Software patents may be allowed in New Zealand after all
- — 25 June, 2010 04:36
Software patents, apparently on the way to being ruled out for New Zealand after a Select Committee decision on the Patents Bill, might not be completely excluded after all.
The committee earlier this year inserted a clause in the second-reading copy of the Bill [Section 15(3A)] reading simply "a computer program is not a patentable invention."
On June 9 there was a meeting between Ministry of Economic Development (MED) officials and a delegation of local and international software companies led by Brett O'Riley of industry lobby NZICT Group.
A US patent attorney's blog reproduces the text of what it says is an email from O'Riley: "In summary, the MED confirmed earlier statements from Select Committee members and MED officials that the intent was to follow European law (even though this is not mentioned in the Commentary to the Patents Bill). The MED acknowledged that amendment is required to achieve this and that the Minister (Commerce Minister Simon Power) supports finding a reasonable way forward on this point before proceeding with the Bill."
European Law, however, is still rather inconclusive on the matter. The European Patent Convention on its face excludes software patents but the European Patent Office has been granting them. An attempt to resolve the question last month foundered.
Shortly after the blog, by Minneapolis patent law firm Schwegman, Lundberg & Woessner, was detected by local patent-watchers, it disappeared from the internet, but screenshots and a transcript have been preserved.
MED spokesman Warren Hassett says that blog is "not entirely accurate"; there has been no reversal, rather he and colleague Rory McLeod clarified the intent of the Committee's amendment, "which is evident if you read the full text of their report". The NZICT and software company representatives, he says, "went away happier, but not entirely happy"; they, as recorded in the blog, would have liked to see the exclusion taken out altogether, Hassett says.
While there is still some friction between pan-European and national authorities on the situation in Europe, the basic principle is clear and can be followed, Hassett says. If software has a "technical effect" -- if it controls a piece of machinery, for example -- it will be patentable, subject to the usual criteria of inventiveness and originality, but if it "just changes figures on a screen or data on a disk" it will not.
He acknowledges that software that changes the operation of the computer itself -- presenting an easier-to-use interface or improving disk access performance, for example -- would be a borderline case.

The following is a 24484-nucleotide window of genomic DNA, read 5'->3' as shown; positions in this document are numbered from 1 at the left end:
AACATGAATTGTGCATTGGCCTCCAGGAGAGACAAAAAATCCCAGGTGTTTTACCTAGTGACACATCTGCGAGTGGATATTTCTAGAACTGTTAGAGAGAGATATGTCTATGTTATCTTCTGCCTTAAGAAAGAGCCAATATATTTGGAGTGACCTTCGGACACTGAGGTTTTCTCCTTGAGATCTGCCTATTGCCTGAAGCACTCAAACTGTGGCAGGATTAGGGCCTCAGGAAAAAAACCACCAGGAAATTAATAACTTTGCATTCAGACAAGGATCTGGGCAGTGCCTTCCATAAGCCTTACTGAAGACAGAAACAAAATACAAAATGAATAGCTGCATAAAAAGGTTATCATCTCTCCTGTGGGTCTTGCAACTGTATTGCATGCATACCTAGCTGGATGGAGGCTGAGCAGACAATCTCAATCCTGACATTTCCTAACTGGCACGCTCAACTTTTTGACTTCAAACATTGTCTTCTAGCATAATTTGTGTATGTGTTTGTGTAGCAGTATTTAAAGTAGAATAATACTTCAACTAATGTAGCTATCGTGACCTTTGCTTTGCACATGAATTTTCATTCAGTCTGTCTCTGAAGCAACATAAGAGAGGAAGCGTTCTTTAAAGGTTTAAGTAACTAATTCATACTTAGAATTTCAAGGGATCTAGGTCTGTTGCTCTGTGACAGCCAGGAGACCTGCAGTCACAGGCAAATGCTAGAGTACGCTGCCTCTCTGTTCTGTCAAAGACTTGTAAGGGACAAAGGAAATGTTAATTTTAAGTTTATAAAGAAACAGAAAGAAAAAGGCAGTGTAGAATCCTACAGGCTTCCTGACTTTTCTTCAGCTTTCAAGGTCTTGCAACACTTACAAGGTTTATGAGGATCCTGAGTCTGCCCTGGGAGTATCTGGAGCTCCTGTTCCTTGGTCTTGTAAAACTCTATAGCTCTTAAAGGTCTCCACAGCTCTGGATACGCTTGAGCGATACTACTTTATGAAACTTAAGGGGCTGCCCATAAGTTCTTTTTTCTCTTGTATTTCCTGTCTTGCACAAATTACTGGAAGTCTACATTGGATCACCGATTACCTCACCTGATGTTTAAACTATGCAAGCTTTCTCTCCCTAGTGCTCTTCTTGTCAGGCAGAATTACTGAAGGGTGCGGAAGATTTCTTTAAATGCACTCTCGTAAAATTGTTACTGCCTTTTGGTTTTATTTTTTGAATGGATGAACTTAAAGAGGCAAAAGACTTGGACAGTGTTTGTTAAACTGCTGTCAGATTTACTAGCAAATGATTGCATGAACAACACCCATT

Local commentators on Twitter have reacted negatively to the development, seeing a back-door approach by NZICT and the international software companies that are its prominent members, when NZICT had not itself made a submission to the committee.
The meeting with MED, according to the blog, included representatives of Microsoft and IBM, as well as local company Pingar and a written representation from another local developer, Aptimize.
Replying to Computerworld's initial story and this reporter's Twitter summary of the MED point of view they argue that the select committee's report cannot be interpreted as MED now wishes to; the statement 'a computer program is not a patentable invention" is unequivocal, says NZ Open Source Society president Don Christie.
The committee's report does consider the question of "embedded" software, of the kind that controls machinery but, as reported in our original story, the committee backed away from clearly carving it out as a separate, patentable class.
"After careful consideration we concluded that developing a clear and definitive distinction between embedded and other types of software is not a simple matter; and that, for the sake of clarity, a simple approach would be best," the report says.
"We received advice that our recommendation to include computer programs among the inventions that may not be patented would be unlikely to prevent the granting of patents for inventions involving embedded software," the committee added.
The NZICT meeting with MED included representatives of Microsoft and IBM, as well as local company Pingar and a written representation from another local developer, Aptimize.
O'Riley says NZICT had not originally made a submission to the select committee because it did not expect the question of software patents to emerge. When it did "we were surprised and asked for the clause to be repealed. It was clear that wasn't going to happen, so I asked for a meeting with MED."
There is nothing unusual about this, he suggests; "we meet regularly with a number of government agencies."
The industry party ran through examples of software from Pingar, Aptimize and others and the meeting concluded, informally, that those would have enough of a "technical effect" and sufficient inventiveness to be patentable, O'Riley says.
"They're not IPONZ [the Intellectual Property Office of NZ] so that opinion's not definite" but the party left feeling more confident, he says. The campaign for software patents is unlikely to be pursued further.
O'Riley presented a report from the meeting to the NZICT board "and someone there must have passed it on" which is presumably how it ended up on the lawyer's site, he says. The blog thanks Paik Saber of IBM for "relaying this information".
"There was nothing there that was at all confidential", says O'Riley.